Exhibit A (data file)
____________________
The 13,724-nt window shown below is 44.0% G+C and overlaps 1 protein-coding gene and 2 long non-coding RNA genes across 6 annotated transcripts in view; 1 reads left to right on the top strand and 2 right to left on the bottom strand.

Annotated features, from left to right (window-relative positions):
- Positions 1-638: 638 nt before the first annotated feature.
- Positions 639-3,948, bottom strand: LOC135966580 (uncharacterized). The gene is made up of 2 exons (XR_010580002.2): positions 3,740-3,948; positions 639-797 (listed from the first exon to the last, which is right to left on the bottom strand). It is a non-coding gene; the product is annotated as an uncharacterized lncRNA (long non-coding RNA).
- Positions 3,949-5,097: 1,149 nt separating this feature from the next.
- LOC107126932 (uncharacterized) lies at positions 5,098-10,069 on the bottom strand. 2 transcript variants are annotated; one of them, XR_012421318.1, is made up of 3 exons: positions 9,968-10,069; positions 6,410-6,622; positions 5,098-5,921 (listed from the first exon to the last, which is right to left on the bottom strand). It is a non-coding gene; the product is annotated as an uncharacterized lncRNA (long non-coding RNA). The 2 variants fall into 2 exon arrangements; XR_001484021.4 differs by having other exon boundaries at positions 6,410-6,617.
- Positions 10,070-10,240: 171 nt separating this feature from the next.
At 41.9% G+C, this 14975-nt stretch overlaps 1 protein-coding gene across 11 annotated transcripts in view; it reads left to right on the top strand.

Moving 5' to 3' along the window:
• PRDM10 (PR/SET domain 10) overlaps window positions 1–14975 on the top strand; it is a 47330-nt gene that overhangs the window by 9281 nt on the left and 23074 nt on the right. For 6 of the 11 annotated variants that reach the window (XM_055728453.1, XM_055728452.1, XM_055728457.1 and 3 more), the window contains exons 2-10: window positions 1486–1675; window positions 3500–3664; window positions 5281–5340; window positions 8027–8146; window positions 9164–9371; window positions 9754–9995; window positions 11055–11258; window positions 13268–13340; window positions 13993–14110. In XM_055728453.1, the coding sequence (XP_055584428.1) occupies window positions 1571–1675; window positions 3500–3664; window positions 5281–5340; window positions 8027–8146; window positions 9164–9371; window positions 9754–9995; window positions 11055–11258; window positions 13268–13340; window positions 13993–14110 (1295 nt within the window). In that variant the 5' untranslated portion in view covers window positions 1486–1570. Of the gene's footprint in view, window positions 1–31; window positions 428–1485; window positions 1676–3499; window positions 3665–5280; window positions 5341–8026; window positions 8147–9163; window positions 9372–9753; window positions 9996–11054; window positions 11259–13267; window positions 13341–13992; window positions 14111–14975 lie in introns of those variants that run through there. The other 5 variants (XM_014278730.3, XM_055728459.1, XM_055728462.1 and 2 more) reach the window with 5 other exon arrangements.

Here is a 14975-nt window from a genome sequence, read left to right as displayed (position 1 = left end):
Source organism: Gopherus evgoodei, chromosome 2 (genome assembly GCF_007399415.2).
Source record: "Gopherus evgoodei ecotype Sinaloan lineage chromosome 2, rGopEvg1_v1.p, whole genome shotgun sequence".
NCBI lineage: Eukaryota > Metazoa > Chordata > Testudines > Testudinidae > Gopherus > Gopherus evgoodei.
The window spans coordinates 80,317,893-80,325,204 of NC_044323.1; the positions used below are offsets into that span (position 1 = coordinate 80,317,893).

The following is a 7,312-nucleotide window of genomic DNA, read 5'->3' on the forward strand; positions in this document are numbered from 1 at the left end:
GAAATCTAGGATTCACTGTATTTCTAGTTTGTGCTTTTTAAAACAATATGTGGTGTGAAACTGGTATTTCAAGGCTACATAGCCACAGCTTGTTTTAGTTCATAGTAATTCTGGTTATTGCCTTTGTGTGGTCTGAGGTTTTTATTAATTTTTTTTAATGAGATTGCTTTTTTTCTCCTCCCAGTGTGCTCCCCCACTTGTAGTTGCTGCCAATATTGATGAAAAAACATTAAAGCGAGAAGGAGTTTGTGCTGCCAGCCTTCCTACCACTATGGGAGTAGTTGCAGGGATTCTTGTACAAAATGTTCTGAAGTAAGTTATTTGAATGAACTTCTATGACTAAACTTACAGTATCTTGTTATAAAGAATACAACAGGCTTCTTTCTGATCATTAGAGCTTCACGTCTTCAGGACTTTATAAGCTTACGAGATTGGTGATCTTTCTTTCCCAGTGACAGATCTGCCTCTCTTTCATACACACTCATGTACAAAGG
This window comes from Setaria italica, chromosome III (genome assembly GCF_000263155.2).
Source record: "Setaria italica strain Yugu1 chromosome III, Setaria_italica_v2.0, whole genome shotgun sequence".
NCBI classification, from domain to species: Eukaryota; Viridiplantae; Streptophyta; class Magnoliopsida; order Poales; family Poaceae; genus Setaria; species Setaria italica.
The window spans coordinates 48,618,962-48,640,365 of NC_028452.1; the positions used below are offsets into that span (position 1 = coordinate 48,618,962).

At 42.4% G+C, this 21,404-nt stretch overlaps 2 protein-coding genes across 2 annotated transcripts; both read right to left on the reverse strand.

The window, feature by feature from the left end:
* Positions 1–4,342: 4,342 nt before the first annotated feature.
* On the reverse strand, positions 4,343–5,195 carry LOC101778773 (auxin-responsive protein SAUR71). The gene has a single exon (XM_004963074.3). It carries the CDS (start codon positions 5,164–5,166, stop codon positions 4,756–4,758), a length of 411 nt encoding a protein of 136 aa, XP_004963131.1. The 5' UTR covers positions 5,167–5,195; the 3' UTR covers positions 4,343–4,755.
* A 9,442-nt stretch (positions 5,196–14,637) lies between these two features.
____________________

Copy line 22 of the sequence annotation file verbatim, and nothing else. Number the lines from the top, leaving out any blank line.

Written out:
At 42.4% G+C, this 21,404-nt stretch overlaps 2 protein-coding genes across 2 annotated transcripts; both read right to left on the reverse strand.